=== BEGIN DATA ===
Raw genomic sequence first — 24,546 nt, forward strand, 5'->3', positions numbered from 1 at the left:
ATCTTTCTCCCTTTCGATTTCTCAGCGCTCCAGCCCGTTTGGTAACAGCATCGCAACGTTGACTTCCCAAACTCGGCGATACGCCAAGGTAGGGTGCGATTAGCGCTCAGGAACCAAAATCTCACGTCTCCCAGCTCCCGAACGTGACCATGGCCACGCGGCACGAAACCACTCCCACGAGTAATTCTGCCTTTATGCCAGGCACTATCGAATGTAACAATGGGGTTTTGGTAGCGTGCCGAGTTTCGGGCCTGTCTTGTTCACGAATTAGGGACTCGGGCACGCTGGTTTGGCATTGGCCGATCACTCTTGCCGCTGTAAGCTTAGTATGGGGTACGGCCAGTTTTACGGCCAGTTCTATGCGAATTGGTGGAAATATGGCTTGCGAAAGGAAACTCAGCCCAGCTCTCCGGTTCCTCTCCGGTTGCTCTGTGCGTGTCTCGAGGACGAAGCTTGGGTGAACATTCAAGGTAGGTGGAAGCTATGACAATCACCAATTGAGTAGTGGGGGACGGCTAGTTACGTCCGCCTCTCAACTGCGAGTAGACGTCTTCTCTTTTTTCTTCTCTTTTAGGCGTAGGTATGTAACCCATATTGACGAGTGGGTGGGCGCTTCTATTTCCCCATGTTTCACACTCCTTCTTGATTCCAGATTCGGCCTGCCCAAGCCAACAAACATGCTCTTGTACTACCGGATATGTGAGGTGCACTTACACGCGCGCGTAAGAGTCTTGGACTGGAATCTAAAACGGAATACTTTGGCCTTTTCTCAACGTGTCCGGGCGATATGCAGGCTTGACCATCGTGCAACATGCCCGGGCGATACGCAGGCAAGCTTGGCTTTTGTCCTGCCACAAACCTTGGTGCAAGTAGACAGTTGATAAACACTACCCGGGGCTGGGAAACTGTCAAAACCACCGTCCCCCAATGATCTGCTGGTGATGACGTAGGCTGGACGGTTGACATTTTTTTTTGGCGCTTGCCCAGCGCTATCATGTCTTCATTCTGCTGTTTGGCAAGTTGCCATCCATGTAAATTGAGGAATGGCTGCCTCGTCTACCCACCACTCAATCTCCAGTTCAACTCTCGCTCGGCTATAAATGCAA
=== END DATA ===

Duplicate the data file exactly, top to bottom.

Raw genomic sequence first — 24,546 nt, forward strand, 5'->3', positions numbered from 1 at the left:
ATCTTTCTCCCTTTCGATTTCTCAGCGCTCCAGCCCGTTTGGTAACAGCATCGCAACGTTGACTTCCCAAACTCGGCGATACGCCAAGGTAGGGTGCGATTAGCGCTCAGGAACCAAAATCTCACGTCTCCCAGCTCCCGAACGTGACCATGGCCACGCGGCACGAAACCACTCCCACGAGTAATTCTGCCTTTATGCCAGGCACTATCGAATGTAACAATGGGGTTTTGGTAGCGTGCCGAGTTTCGGGCCTGTCTTGTTCACGAATTAGGGACTCGGGCACGCTGGTTTGGCATTGGCCGATCACTCTTGCCGCTGTAAGCTTAGTATGGGGTACGGCCAGTTTTACGGCCAGTTCTATGCGAATTGGTGGAAATATGGCTTGCGAAAGGAAACTCAGCCCAGCTCTCCGGTTCCTCTCCGGTTGCTCTGTGCGTGTCTCGAGGACGAAGCTTGGGTGAACATTCAAGGTAGGTGGAAGCTATGACAATCACCAATTGAGTAGTGGGGGACGGCTAGTTACGTCCGCCTCTCAACTGCGAGTAGACGTCTTCTCTTTTTTCTTCTCTTTTAGGCGTAGGTATGTAACCCATATTGACGAGTGGGTGGGCGCTTCTATTTCCCCATGTTTCACACTCCTTCTTGATTCCAGATTCGGCCTGCCCAAGCCAACAAACATGCTCTTGTACTACCGGATATGTGAGGTGCACTTACACGCGCGCGTAAGAGTCTTGGACTGGAATCTAAAACGGAATACTTTGGCCTTTTCTCAACGTGTCCGGGCGATATGCAGGCTTGACCATCGTGCAACATGCCCGGGCGATACGCAGGCAAGCTTGGCTTTTGTCCTGCCACAAACCTTGGTGCAAGTAGACAGTTGATAAACACTACCCGGGGCTGGGAAACTGTCAAAACCACCGTCCCCCAATGATCTGCTGGTGATGACGTAGGCTGGACGGTTGACATTTTTTTTTGGCGCTTGCCCAGCGCTATCATGTCTTCATTCTGCTGTTTGGCAAGTTGCCATCCATGTAAATTGAGGAATGGCTGCCTCGTCTACCCACCACTCAATCTCCAGTTCAACTCTCGCTCGGCTATAAATGCAA